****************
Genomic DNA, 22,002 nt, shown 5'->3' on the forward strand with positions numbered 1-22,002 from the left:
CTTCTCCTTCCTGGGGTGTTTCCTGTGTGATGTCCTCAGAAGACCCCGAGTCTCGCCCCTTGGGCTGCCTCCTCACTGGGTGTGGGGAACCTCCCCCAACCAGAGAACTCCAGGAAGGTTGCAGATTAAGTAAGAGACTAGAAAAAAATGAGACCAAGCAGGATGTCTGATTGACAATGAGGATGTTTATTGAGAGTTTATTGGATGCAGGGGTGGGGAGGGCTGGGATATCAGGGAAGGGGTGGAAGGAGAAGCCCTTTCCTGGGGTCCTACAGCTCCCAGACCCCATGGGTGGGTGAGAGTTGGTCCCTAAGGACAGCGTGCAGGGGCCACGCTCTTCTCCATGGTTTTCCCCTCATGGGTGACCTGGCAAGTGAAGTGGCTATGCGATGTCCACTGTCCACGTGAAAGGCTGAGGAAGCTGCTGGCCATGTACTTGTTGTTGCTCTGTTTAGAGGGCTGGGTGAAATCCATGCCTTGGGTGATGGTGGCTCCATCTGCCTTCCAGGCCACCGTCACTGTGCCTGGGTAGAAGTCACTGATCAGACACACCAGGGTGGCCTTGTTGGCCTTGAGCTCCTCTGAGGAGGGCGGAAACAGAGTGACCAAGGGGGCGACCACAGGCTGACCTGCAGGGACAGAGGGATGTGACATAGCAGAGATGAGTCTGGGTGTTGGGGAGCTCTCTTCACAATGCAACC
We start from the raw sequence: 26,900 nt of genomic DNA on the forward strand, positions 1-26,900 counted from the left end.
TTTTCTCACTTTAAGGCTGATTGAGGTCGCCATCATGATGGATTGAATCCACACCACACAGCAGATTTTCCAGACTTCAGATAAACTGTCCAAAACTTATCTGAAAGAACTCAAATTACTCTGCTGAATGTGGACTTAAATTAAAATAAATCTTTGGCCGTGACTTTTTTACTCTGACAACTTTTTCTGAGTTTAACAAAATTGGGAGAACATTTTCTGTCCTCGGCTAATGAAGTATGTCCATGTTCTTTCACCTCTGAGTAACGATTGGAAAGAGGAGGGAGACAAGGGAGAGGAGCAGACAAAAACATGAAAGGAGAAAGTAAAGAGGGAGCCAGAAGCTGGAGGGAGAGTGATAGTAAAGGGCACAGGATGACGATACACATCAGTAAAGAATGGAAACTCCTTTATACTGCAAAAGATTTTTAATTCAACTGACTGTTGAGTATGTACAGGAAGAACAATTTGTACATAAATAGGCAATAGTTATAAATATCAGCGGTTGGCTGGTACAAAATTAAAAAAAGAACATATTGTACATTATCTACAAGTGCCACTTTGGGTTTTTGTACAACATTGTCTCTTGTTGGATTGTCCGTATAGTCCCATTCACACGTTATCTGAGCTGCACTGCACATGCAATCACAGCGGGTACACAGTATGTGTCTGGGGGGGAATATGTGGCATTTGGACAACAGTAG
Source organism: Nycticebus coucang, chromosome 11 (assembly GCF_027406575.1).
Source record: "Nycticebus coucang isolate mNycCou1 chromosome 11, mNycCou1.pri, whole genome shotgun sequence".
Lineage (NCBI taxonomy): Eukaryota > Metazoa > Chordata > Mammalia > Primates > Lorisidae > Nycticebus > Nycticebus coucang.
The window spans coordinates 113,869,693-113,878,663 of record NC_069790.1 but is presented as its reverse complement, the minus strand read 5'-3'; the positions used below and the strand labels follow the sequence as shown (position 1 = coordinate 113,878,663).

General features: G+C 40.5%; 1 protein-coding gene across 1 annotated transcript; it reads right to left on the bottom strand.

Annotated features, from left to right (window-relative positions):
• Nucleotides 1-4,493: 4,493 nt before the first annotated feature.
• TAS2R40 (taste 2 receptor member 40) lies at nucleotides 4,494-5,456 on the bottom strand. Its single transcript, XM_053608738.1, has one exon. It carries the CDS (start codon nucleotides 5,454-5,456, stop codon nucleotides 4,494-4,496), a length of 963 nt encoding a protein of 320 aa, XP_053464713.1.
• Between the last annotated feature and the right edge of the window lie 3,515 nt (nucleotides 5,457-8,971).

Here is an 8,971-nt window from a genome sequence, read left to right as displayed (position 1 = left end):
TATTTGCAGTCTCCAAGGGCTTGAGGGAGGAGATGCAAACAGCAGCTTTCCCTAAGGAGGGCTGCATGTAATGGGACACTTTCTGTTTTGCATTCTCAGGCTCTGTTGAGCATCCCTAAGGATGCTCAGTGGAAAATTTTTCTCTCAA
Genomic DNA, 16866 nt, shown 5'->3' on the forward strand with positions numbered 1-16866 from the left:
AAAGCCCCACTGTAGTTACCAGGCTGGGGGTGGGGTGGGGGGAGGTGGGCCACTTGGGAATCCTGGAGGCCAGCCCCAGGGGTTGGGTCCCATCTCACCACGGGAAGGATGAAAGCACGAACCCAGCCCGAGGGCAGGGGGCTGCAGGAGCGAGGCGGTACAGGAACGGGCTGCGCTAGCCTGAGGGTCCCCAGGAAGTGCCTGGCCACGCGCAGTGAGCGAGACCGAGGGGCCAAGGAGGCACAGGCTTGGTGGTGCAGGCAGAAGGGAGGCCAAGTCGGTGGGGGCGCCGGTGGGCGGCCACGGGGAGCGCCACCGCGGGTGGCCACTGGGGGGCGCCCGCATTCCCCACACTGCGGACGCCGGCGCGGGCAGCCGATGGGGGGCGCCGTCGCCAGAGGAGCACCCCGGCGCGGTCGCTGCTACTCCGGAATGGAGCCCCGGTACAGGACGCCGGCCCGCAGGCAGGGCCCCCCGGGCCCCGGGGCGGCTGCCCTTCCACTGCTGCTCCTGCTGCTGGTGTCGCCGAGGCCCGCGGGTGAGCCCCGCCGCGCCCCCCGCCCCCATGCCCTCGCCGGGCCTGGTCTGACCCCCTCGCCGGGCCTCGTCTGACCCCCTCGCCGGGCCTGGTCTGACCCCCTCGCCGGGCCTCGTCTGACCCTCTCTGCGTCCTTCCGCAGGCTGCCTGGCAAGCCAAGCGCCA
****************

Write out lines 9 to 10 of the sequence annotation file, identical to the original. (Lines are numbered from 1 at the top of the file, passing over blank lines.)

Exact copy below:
General features: G+C 40.5%; 1 protein-coding gene across 1 annotated transcript; it reads right to left on the bottom strand.

Annotated features, from left to right (window-relative positions):